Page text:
The Black Diamond and Bumper, astride their horses.


Original medium: Comic Books
Published by: Lev Gleason Publications
First Appeared: 1949
Creator: William Overgard
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By the late 1940a, at publisher Lev Gleason's company (The Claw, The Silver Streak), like in the rest of the American comic book industry, the few remaining superheroes were being de-emphasized. Crimebuster, never much of an adopter of superhero schticks, was getting …

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… less superhero-like issue by issue, while Daredevil was getting squeezed out of his own title by The Little Wise Guys. But even while this was going on, some of the western heroes, who were among the genres displacing the superheroes, were maintaining superhero tropes such as costumes and secret identities.

Gleason's own Black Diamond was such a cowboy hero. He started out as a boy named Bob, headed West on the newly-opened train with his mom and dad, but they were wiped out by an Indian raid so quickly, their names weren't even mentioned. He was raised by the only other survivor of the train incident, Lloyd Vale, who got married just so he could officially adopt the boy. Twelve years later, the elder Vale was murdered by the man who'd engineered the raid, Jeff Hawkins, who tried to pin the crime on the now-grown Bob.

Wearing a mask and a distinctive outfit, to protect his still-living adopted mother, Bob brought Hawkins to justice, being named the area's U.S. marshal, a job he accepted only on condition he be allowed to retain his mask, in the process. For a crime-fighting monicker, Bob named himself after a gem Hawkins had been given to seal his friendship with the raiding Indians (which had fallen into his possession), a black diamond. To ensure correct credit for his heroic deeds, he left a playing card of that suit on the scene.

The Black Diamond first appeared in Black Diamond Western #9, published by Gleason with a cover date of March, 1949. The first eight issues had been titled Desperado, a name at least suggestive of the stories in Gleason's Crime Does Not Pay, which were told from the crooks' points of view. His creator was William Overgard, who later became better known for newspaper comics such as Steve Roper & Mike Nomad. Overgard also created Rudy, a strip about a retired show-biz chimpanzee.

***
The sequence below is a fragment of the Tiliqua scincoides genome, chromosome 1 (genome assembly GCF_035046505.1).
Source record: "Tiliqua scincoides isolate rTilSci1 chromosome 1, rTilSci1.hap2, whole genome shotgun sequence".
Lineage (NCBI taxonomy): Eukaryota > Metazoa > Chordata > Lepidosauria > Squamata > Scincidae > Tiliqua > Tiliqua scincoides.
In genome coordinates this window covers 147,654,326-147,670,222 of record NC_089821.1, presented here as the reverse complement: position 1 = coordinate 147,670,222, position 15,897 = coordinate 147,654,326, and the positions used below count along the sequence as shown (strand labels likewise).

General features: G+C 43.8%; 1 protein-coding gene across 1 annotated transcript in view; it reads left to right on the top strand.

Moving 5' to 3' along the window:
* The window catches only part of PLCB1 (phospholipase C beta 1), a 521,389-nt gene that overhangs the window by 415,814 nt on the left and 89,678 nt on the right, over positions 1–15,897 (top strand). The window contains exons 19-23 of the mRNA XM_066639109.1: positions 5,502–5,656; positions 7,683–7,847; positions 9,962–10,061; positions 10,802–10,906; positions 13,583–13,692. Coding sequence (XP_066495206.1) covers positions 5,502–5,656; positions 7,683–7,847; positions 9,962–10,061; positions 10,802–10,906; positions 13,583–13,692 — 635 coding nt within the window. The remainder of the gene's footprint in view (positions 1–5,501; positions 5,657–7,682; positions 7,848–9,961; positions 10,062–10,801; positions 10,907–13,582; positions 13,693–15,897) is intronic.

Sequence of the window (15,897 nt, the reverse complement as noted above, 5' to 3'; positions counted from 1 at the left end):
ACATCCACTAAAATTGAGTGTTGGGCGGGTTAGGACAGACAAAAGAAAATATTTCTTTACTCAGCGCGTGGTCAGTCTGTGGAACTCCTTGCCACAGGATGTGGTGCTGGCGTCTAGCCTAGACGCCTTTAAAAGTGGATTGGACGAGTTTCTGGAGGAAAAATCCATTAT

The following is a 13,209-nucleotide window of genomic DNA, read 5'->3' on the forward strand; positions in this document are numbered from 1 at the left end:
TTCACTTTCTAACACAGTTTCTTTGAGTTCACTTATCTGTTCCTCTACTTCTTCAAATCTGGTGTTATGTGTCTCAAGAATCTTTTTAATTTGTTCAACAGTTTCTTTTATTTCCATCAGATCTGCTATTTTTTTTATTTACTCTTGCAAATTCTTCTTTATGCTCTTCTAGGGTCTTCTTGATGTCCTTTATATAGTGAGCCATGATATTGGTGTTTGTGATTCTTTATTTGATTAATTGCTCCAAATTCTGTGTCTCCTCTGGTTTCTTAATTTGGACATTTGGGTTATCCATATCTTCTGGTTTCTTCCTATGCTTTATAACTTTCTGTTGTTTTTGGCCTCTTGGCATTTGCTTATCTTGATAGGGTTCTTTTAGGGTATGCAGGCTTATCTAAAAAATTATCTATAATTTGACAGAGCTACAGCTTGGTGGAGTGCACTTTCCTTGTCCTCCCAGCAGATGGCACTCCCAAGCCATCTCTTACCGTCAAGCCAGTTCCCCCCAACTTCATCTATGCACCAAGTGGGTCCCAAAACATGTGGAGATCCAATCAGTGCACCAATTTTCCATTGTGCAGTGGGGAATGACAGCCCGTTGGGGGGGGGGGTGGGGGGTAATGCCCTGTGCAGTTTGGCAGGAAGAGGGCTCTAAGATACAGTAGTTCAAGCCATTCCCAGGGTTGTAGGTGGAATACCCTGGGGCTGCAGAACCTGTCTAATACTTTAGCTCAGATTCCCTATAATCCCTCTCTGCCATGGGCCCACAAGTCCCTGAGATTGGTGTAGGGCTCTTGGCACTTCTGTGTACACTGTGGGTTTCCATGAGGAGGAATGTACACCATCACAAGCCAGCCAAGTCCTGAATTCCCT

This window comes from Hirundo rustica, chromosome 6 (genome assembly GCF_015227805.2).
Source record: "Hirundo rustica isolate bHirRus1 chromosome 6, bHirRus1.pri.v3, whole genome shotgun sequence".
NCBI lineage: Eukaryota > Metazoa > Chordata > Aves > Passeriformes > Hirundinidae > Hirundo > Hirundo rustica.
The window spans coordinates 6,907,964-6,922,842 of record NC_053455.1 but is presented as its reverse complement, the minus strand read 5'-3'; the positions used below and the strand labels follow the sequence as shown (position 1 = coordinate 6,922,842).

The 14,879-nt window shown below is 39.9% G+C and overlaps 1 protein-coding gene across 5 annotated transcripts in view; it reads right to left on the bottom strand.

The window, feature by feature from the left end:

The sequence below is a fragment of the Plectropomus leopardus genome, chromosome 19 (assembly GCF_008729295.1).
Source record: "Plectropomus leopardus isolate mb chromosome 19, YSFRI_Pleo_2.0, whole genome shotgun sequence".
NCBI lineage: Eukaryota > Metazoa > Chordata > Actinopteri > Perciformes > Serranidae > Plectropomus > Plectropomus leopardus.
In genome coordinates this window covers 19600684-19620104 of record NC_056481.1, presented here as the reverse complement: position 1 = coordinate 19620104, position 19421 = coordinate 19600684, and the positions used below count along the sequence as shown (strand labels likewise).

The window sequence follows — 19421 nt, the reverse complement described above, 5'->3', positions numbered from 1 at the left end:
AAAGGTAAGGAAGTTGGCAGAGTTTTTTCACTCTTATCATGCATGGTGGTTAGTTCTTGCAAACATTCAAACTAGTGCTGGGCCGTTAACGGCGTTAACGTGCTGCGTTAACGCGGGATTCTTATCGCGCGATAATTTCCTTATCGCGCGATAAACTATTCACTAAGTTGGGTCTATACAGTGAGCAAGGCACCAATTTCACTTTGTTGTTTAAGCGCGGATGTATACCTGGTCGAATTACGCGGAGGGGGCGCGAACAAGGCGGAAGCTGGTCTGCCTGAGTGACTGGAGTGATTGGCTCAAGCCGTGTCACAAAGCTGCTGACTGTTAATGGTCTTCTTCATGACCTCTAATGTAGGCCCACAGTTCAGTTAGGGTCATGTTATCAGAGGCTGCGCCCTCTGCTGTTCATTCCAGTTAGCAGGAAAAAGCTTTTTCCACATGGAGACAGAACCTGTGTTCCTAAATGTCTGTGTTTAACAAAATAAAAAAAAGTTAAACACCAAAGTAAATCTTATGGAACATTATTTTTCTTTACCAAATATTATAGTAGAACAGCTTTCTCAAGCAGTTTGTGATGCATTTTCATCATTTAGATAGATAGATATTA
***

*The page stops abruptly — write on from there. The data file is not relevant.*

In the following issue, The Black Diamond met Bumper, a circus strong man who became his closest friend and constant companion. Another cast member had been present in the first story, a golden palomino Bob had trained since birth, who had actually saved his life on more than one occasion. The horse's name wasn't given at first, but in a reader contest, he was dubbed Reliapon.

Overgard continued to work on The Black Diamond for the next year or two, but was eventually replaced as the character's writer and artist. Later creators who worked on The Black Diamond include Myron Fass (Captain Marvel), John Forte (Bizarro), Bill Walton (Tales of the Zombie), Dick Rockwell (Steve Canyon) and Doug Wildey (Jonny Quest).

The Black Diamond was one of the more enduring stars Lev Gleason put out, published regularly from his 1949 debut until the company folded seven years later. The last issue was #60 (March, 1956). The cartoonist who wrote and drew that one was Pete Morisi (Kid Montana).

In 1983, AC Comics (The Avenger, Haunted Horseman) published the comic book adventures of a would-be movie superhero, who would have been named Black Diamond if she'd ever made it onto the screen. This Black Diamond, who was completely unrelated to the one in '50s comic books, later had an adventure or two with AC's Femforce, but otherwise has had little or no impact on popular culture in any medium. The early 21st century Black Diamond Detective Agency, also a movie tie-in, is similarly unrelated.


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Text ©2009-10 Donald D. Markstein. Art © Lev Gleason.